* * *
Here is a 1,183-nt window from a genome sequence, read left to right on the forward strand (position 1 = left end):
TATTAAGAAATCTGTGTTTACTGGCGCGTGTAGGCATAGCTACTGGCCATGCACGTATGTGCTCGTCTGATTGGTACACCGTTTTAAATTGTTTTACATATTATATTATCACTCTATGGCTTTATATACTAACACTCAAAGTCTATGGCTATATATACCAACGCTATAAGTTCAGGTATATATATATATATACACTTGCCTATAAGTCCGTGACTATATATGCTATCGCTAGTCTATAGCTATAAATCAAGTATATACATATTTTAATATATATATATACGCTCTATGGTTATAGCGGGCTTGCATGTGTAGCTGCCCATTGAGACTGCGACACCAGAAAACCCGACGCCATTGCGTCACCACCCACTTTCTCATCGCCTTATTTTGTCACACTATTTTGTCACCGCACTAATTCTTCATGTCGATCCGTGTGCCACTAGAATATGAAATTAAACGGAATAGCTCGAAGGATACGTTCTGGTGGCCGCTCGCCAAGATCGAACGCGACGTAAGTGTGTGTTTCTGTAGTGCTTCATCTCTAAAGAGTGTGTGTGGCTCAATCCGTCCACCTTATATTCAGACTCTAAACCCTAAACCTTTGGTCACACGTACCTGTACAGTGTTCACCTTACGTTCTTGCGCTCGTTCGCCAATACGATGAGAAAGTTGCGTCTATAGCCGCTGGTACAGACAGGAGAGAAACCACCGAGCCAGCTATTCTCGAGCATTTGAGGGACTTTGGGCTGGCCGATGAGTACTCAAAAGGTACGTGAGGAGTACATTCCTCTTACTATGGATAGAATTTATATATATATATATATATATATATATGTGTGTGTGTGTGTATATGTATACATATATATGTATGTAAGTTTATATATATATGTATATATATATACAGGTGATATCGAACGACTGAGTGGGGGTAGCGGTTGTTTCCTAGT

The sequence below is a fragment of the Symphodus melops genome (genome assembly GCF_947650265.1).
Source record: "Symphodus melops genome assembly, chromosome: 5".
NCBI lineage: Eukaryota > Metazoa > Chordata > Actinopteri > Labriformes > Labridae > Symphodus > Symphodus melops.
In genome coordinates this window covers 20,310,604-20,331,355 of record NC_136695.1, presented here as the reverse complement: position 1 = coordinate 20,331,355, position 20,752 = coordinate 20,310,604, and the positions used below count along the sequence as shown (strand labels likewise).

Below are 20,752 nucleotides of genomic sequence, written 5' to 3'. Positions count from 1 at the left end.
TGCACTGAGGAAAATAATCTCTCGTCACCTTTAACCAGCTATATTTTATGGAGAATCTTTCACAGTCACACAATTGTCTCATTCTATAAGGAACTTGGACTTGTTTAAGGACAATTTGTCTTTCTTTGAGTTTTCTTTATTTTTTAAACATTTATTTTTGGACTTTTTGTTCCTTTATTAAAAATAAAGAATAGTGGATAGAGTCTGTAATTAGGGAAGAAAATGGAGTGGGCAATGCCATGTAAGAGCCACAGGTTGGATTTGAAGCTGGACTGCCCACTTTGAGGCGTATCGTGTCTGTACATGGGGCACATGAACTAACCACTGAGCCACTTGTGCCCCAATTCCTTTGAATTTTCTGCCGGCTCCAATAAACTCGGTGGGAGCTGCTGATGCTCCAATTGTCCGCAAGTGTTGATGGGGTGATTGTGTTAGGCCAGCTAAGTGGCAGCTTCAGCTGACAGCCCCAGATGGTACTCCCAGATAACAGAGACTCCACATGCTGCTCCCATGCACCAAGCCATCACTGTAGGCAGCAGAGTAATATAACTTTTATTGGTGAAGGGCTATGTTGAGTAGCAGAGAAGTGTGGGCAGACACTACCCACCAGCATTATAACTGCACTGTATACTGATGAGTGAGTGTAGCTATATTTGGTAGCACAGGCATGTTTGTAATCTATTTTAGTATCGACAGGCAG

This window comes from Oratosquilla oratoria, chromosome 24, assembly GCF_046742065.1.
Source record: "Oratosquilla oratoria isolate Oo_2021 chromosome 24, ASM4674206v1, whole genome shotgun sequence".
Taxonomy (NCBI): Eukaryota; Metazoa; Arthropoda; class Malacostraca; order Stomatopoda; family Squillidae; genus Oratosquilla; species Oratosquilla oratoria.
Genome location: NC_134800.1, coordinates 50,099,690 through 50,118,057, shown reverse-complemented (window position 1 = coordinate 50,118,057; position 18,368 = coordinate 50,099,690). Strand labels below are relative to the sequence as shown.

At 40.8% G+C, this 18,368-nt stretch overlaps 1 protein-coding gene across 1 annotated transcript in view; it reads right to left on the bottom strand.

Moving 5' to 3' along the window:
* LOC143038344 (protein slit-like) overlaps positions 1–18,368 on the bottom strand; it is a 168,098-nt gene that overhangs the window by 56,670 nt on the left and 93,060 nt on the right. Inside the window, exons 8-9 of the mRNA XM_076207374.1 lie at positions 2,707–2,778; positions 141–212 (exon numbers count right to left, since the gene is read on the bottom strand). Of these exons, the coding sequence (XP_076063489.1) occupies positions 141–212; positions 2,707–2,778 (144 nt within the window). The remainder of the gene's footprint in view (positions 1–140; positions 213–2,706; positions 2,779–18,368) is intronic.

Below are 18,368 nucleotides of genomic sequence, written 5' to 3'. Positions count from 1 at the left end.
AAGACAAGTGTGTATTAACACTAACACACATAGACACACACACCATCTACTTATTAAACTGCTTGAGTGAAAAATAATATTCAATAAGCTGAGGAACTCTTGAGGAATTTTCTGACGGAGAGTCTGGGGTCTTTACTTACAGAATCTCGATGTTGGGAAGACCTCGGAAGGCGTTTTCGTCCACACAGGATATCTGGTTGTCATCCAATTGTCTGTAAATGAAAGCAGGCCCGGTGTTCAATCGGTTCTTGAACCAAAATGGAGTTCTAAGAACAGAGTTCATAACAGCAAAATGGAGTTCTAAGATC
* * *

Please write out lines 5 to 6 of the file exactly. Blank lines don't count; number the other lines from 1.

NCBI lineage: Eukaryota > Metazoa > Chordata > Actinopteri > Labriformes > Labridae > Symphodus > Symphodus melops.
In genome coordinates this window covers 20,310,604-20,331,355 of record NC_136695.1, presented here as the reverse complement: position 1 = coordinate 20,331,355, position 20,752 = coordinate 20,310,604, and the positions used below count along the sequence as shown (strand labels likewise).